"He is a neutered male DS surrendered at 14 months; no training; socialized with adults but not with other animals or kids. my guy wasn't really socialized with adults either, he was tied out in a backyard Prey-drive--which is off-the-charts--was never channneled (one known bad other-dog attack). Yup, my brindle too. Can't really be trusted with other dogs, except his 'sister' Sara.No abuse in his past. Lacked focus. YES on lacking focus! He was a nightmare! Koenig's only abuse was neglect. Bad mouthing problems. Intelligent, VERY confident, high-energy, interactive, powerful, a "happy," playful guy. Sounds just like KoenigDefined by his interim caregivers (experienced DS handlers) after his surrender as "just a very tough dog."

I'm not sure your troubles have too much to do with the DS as a breed, but more with high drive, working line dogs, potentially with weak nerves.

Most aggressive dog's I've worked with have had some fear issues. Do you think your boy is acting out of fear, or true aggression? I also have not met many dogs that really do attack with out any warning. There is something. A look in his eye, tension in his body (or just facial muscles) his stance.... there is something that will eventually clue you in on 'Oh $hit, look out, he's gonna blow!' It may be a very tiny signal, but it's there. You have not had him too long, You're realistically still getting to know each other, especially if he was under-socialized as a young dog. He's got a lot of catching up to do!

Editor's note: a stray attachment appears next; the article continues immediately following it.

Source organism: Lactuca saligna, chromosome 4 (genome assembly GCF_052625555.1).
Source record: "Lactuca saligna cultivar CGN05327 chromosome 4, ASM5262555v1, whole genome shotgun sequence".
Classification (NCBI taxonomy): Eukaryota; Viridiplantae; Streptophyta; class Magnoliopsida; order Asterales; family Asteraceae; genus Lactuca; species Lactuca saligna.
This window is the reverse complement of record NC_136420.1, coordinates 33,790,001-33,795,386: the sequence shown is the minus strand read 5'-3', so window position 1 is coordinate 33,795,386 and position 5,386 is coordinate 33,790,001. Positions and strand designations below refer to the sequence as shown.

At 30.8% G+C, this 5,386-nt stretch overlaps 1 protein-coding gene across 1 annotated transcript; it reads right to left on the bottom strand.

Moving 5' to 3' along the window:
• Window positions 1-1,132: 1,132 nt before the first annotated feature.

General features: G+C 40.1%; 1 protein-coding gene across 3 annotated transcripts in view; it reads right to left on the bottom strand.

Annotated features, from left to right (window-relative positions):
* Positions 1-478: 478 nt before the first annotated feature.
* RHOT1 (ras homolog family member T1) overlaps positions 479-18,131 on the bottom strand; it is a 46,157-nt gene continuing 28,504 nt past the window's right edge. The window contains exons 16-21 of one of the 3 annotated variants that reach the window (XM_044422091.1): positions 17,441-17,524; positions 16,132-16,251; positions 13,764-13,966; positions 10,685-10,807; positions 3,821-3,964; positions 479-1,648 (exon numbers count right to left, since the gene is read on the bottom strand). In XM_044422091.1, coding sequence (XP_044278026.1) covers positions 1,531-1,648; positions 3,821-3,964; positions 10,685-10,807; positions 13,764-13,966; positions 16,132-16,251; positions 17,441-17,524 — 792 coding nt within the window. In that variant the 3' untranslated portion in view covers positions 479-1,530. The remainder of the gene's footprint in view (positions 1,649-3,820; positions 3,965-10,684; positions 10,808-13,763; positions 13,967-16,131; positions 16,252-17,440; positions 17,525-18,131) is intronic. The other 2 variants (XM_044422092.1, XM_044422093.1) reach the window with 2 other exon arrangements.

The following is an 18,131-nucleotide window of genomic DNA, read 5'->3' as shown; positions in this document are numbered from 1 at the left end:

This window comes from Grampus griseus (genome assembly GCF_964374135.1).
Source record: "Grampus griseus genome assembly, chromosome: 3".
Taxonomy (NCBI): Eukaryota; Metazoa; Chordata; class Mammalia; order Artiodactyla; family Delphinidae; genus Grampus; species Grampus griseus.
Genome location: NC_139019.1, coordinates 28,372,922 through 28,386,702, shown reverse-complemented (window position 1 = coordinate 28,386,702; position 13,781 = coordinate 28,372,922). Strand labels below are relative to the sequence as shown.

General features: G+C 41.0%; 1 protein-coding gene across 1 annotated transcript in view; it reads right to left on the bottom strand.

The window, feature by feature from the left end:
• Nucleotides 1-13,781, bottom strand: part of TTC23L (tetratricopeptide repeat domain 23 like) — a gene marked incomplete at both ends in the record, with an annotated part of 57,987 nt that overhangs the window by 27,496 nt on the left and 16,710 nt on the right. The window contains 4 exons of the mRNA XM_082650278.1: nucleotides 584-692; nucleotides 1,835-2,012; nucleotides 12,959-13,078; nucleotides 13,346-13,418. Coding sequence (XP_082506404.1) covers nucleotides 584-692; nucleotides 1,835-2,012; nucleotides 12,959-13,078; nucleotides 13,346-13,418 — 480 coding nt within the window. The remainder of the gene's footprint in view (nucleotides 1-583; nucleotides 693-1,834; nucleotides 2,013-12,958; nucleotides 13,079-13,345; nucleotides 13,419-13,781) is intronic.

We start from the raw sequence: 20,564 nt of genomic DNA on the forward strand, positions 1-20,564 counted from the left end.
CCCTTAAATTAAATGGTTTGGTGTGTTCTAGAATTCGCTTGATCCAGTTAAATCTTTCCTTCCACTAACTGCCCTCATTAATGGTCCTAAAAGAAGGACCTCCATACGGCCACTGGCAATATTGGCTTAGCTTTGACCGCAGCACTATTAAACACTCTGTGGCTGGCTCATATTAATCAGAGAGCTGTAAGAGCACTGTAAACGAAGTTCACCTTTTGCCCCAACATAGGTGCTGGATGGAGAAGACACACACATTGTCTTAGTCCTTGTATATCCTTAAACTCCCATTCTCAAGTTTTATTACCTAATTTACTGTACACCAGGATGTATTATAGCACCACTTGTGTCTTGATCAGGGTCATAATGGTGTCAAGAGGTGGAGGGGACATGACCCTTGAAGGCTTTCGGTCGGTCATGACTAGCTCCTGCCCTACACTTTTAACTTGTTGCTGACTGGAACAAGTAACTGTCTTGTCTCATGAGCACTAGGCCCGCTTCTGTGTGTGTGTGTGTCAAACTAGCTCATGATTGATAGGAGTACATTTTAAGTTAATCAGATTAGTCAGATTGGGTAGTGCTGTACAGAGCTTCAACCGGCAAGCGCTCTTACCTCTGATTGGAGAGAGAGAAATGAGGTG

For the time being, until you get this aggression sorted out, how are you handling the situation? It sounds like you're very aware of the dangers. Have you thought about crating him whenever strangers are around? Or at least putting a basket muzzle, and a leash on ALL the time company is over?

Not that I don't love this forum (I do!!! :D ) but www.leerburg.com has a forum with LOTS of working dog folks. Many people over there are super experienced (certainly more so then me) and may be able to offer you some tried-and-true advice, where all I have is management issues.

Good luck- and thats for giving your boy a better home!
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Re: Experienced Insight & Reading DS Material

Post by Raven » Wed Jan 19, 2011 1:47 am

Alright...it happened again! Posted a reply and it didn't take. Sigh. (Yeah...go ahead...ask it. How can she own problematic animals and not even login to post?)

Many thanks to both of you for having taken the time to read my post and respond.